Ramble On

Friday, October 25, 2013

Pig Wranglin' - Part 1

“Never wrestle with a pig.  You both get dirty and the pig likes it.” - Unknown

A few weeks ago, when my nephew visited, we decided to drop by Public House Produce to pick up some eggs for breakfast.  Our plan was to pair them up with some of the bacon I had from last winter’s butchering, with Mary making a batch of Popovers(!) from the mix our friend Brian sent us – he’s written about them frequently on his blog “Breakfast at Epiphany’s”:  http://breakfastatepiphany.blogspot.com/search/label/Popovers
The four pigs in the barnyard, before we started.

As we entered the driveway, the Sourses were out front playing with their dogs, so we yelled “howdy” to each other – when you hear this in person, on one side of it, it sounds more like “Woooooooo!” – and I mentioned we were after eggs (although I also wanted to check in on the 2014 pigs).  They wished us well and we drove on back, where we picked up the eggs, and then I showed Brett the pigs and chickens in the barn stalls.

The visit went well and we had our eggs - it was all "good times on the farm" - and then David came around for a chat.  He asked if I might help him with a chore:  He needed to move the four pigs from the barnyard to a new pasture, and it was a task that required at least two people.  Despite my fears of not being up to the task, my fears of basic ineptitude or inadequacy, I agreed.

David tells the story of how a couple of years ago, the first year I was involved with the pig business, he went to the barn to tend the animals and saw the pigs and goats all mixed together in a stall.  They get along very well for the most part, and by this time the pigs had gotten over 200 pounds.  As he walked up, he noticed that one of the pigs had the back leg of one of the goats in his mouth - just sort of casually sizing up whether his stall mates might make a good meal or not.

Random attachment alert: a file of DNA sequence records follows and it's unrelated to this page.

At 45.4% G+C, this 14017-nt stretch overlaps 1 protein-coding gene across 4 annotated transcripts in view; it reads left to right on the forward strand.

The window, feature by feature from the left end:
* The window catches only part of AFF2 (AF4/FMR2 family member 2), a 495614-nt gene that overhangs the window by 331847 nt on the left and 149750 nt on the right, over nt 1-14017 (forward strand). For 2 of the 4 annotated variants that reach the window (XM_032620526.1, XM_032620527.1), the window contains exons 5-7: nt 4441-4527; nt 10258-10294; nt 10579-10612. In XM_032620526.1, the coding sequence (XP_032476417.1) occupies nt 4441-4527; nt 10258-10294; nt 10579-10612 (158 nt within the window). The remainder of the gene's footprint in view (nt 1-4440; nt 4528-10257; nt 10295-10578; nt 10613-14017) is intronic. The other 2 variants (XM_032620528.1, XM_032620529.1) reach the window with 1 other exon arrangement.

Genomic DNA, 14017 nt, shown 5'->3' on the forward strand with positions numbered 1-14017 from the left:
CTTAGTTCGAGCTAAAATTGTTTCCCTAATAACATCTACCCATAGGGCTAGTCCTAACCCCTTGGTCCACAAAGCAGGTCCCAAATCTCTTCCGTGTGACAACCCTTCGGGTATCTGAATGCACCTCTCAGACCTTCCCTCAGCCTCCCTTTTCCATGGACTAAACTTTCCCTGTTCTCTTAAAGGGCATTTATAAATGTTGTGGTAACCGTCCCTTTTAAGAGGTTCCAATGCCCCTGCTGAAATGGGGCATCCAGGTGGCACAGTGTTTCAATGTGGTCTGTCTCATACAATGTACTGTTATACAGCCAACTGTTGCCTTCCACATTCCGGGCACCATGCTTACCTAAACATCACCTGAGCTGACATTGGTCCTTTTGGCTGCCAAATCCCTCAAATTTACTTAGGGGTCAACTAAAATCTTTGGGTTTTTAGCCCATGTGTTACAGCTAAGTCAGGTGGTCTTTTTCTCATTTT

This was serious business.  Here we are sizing up the task
after moving the first pig.  Some might call this phase
"Moving on to Plan B."
It seemed the close quarters were getting everybody into trouble.  The goat was none the worse for the experience, but that led David to decide the pigs and goats needed to be put out to greener - and larger - pastures once the herd got to a certain stage of maturity.   So that bit of insight was what led to the chore that we were going to take on today.

Now, it's a standard practice of mine - whenever I happen to be there for a chore - to get a pretty thorough walk through of the task at hand.  This has served me well, because the first purpose of the conversation is to determine if this is a real assignment...something actually necessary on the farm, and not a practical joke to be played on greenhorns.  We quickly progressed past this stage on the chore, reference the story about the goat and pig above.

The second purpose of this orientation discussion is to find out if there is an actual plan for the activity.  I just want to know what to expect, since I am honestly a newbie at some of this - and I'm not shy to admit it.  It turned out that beyond some basic ideas about how to do it, there wasn't really a plan for moving the pigs along.  However, the goats were already "over there" in the pasture, about 200 yards away.

David spelled out three alternatives for how we might accomplish the migration. It wasn't exactly like we would be parting the Red Sea or anything, but still it was going to be a challenging task:

  1. Build a short pathway from the barnyard to the pasture - but we didn't have enough electric fencing to get us all the way there.
  2. Use the goat halters to calmly walk the pigs from one place to the other.  This one sounded really good, in theory - at the time, I was not familiar with how readily pigs accept being on a leash.
  3. Chase down and catch the pigs one by one, and then carry them the 200 yards or so...the pigs at this stage are only 50 pounds or so, so I agreed that the idea was feasible, but not necessarily practical.

My next post will move on to the execution of this chore - including our decision about how to do the job.  But in the meantime, I'll leave you with this short video of our assessment of how cooperative we might expect the pigs to be.  As you watch, consider how easily it might be to implement option 3.  

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